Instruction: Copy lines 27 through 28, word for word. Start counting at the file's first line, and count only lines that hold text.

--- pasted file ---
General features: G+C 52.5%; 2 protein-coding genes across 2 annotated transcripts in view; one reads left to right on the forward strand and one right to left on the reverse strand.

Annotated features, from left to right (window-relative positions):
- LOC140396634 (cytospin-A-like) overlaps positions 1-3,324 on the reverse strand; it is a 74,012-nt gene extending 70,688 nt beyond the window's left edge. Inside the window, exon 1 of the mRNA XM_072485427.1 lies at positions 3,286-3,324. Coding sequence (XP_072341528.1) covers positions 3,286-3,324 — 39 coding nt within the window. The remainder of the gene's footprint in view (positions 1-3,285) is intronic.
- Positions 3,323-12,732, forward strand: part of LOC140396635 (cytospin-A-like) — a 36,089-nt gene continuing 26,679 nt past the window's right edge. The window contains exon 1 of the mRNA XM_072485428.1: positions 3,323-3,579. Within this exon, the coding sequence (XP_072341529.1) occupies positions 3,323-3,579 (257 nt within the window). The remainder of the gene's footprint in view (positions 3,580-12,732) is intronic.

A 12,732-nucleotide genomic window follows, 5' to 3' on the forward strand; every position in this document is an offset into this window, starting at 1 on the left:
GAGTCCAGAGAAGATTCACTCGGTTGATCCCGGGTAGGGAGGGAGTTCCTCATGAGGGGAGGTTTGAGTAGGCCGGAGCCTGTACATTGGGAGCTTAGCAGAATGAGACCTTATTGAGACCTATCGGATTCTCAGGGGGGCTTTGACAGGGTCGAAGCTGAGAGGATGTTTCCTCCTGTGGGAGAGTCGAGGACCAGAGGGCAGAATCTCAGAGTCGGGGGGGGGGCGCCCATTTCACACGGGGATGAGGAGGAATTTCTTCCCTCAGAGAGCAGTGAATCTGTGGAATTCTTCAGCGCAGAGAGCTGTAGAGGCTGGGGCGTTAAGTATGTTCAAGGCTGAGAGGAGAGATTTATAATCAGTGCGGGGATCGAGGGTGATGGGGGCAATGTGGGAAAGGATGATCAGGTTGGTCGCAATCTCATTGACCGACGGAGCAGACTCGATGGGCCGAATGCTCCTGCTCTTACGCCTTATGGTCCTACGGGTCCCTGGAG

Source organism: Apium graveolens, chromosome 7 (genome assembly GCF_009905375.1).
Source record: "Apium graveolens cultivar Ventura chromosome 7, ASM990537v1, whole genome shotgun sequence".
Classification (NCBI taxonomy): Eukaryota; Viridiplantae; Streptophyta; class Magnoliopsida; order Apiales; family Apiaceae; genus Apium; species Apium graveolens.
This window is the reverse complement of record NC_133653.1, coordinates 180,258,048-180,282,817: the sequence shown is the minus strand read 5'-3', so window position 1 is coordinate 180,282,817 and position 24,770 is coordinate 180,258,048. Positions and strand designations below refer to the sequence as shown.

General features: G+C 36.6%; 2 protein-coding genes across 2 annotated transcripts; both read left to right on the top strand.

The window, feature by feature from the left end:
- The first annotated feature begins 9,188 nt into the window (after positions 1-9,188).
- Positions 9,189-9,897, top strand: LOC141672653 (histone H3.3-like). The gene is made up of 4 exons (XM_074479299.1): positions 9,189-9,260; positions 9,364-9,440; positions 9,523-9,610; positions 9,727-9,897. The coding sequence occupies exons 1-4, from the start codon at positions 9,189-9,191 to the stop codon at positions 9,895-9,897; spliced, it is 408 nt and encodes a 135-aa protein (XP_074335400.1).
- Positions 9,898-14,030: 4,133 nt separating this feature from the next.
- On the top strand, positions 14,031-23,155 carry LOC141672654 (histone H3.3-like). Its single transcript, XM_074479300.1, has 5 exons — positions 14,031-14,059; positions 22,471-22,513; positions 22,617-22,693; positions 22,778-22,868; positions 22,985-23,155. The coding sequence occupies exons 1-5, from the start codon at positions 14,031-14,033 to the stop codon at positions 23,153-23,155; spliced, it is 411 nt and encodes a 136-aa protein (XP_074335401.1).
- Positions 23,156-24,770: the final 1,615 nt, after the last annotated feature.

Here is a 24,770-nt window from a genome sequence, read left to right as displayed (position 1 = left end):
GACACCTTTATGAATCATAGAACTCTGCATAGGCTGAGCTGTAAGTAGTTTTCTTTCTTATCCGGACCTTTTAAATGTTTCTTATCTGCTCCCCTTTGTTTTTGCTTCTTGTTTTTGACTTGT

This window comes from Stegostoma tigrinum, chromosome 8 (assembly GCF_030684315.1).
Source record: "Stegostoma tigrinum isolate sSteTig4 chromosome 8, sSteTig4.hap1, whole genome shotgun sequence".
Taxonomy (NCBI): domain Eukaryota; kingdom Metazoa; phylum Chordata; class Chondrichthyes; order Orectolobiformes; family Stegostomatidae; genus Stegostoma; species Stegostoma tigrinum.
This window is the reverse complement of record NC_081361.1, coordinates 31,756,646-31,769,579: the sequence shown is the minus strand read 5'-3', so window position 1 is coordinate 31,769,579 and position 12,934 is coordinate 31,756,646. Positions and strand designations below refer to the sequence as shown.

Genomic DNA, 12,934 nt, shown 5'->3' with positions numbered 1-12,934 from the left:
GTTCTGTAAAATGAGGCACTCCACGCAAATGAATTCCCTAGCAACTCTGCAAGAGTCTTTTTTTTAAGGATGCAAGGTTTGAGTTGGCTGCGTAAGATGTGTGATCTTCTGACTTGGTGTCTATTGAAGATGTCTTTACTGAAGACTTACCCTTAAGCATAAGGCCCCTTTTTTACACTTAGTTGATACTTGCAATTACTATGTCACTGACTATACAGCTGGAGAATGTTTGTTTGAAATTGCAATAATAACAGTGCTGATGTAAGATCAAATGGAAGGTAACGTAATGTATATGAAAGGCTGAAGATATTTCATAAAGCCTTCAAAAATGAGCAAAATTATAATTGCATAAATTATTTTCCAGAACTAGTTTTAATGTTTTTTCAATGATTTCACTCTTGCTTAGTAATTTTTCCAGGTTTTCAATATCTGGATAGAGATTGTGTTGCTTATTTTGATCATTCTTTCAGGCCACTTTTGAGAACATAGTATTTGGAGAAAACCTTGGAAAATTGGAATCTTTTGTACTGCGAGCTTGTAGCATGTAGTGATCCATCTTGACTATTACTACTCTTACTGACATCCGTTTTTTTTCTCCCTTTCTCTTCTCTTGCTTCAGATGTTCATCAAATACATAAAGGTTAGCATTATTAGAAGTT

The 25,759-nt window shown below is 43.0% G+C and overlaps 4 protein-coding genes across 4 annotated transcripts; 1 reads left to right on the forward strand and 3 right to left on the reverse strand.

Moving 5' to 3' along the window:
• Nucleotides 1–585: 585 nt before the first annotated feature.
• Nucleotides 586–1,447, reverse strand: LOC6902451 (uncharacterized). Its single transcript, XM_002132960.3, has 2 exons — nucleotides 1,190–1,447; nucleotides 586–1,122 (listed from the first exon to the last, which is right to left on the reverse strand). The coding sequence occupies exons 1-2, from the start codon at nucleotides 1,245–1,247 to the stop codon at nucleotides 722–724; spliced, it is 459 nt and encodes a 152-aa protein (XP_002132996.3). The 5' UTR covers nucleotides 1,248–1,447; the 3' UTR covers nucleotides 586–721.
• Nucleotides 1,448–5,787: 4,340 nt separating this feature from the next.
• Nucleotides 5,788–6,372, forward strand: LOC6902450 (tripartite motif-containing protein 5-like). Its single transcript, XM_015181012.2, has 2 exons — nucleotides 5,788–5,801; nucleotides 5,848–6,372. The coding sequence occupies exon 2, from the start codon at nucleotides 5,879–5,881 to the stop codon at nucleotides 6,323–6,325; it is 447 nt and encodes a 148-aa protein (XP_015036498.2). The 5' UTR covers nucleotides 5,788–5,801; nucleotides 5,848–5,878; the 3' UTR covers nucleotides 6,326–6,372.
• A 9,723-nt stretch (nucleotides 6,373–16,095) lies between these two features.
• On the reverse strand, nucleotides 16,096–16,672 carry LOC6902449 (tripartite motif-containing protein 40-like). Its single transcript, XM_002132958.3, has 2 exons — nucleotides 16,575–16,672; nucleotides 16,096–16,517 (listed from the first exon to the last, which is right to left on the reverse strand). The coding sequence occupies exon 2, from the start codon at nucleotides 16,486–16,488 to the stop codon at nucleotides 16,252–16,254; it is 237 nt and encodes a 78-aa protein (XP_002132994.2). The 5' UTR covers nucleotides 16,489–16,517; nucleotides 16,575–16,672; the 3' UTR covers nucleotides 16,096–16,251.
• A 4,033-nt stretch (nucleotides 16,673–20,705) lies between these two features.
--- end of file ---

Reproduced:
Moving 5' to 3' along the window:
• Nucleotides 1–585: 585 nt before the first annotated feature.